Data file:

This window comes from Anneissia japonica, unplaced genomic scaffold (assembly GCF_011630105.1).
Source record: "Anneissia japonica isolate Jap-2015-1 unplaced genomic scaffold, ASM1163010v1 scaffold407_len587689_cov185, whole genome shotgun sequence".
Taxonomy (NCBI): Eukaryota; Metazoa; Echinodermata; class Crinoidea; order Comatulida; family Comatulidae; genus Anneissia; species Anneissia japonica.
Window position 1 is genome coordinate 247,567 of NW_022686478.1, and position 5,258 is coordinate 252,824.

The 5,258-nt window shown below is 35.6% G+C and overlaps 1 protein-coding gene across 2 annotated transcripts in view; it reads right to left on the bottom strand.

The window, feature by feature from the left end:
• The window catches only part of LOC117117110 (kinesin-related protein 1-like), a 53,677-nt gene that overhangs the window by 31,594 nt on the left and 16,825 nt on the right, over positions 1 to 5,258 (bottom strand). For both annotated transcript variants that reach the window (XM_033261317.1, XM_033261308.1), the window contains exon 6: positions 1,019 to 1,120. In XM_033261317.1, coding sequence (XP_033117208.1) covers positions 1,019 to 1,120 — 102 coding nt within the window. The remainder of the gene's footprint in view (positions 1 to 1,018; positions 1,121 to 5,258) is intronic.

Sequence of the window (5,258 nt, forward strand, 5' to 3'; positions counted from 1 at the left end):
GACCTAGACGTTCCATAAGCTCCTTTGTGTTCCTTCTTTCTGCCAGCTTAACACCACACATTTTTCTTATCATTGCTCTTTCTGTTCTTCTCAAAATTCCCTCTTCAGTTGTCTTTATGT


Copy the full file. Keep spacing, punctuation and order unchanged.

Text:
This window comes from Anneissia japonica, unplaced genomic scaffold (assembly GCF_011630105.1).
Source record: "Anneissia japonica isolate Jap-2015-1 unplaced genomic scaffold, ASM1163010v1 scaffold407_len587689_cov185, whole genome shotgun sequence".
Taxonomy (NCBI): Eukaryota; Metazoa; Echinodermata; class Crinoidea; order Comatulida; family Comatulidae; genus Anneissia; species Anneissia japonica.
Window position 1 is genome coordinate 247,567 of NW_022686478.1, and position 5,258 is coordinate 252,824.

The 5,258-nt window shown below is 35.6% G+C and overlaps 1 protein-coding gene across 2 annotated transcripts in view; it reads right to left on the bottom strand.

The window, feature by feature from the left end:
• The window catches only part of LOC117117110 (kinesin-related protein 1-like), a 53,677-nt gene that overhangs the window by 31,594 nt on the left and 16,825 nt on the right, over positions 1 to 5,258 (bottom strand). For both annotated transcript variants that reach the window (XM_033261317.1, XM_033261308.1), the window contains exon 6: positions 1,019 to 1,120. In XM_033261317.1, coding sequence (XP_033117208.1) covers positions 1,019 to 1,120 — 102 coding nt within the window. The remainder of the gene's footprint in view (positions 1 to 1,018; positions 1,121 to 5,258) is intronic.

Sequence of the window (5,258 nt, forward strand, 5' to 3'; positions counted from 1 at the left end):
GACCTAGACGTTCCATAAGCTCCTTTGTGTTCCTTCTTTCTGCCAGCTTAACACCACACATTTTTCTTATCATTGCTCTTTCTGTTCTTCTCAAAATTCCCTCTTCAGTTGTCTTTATGT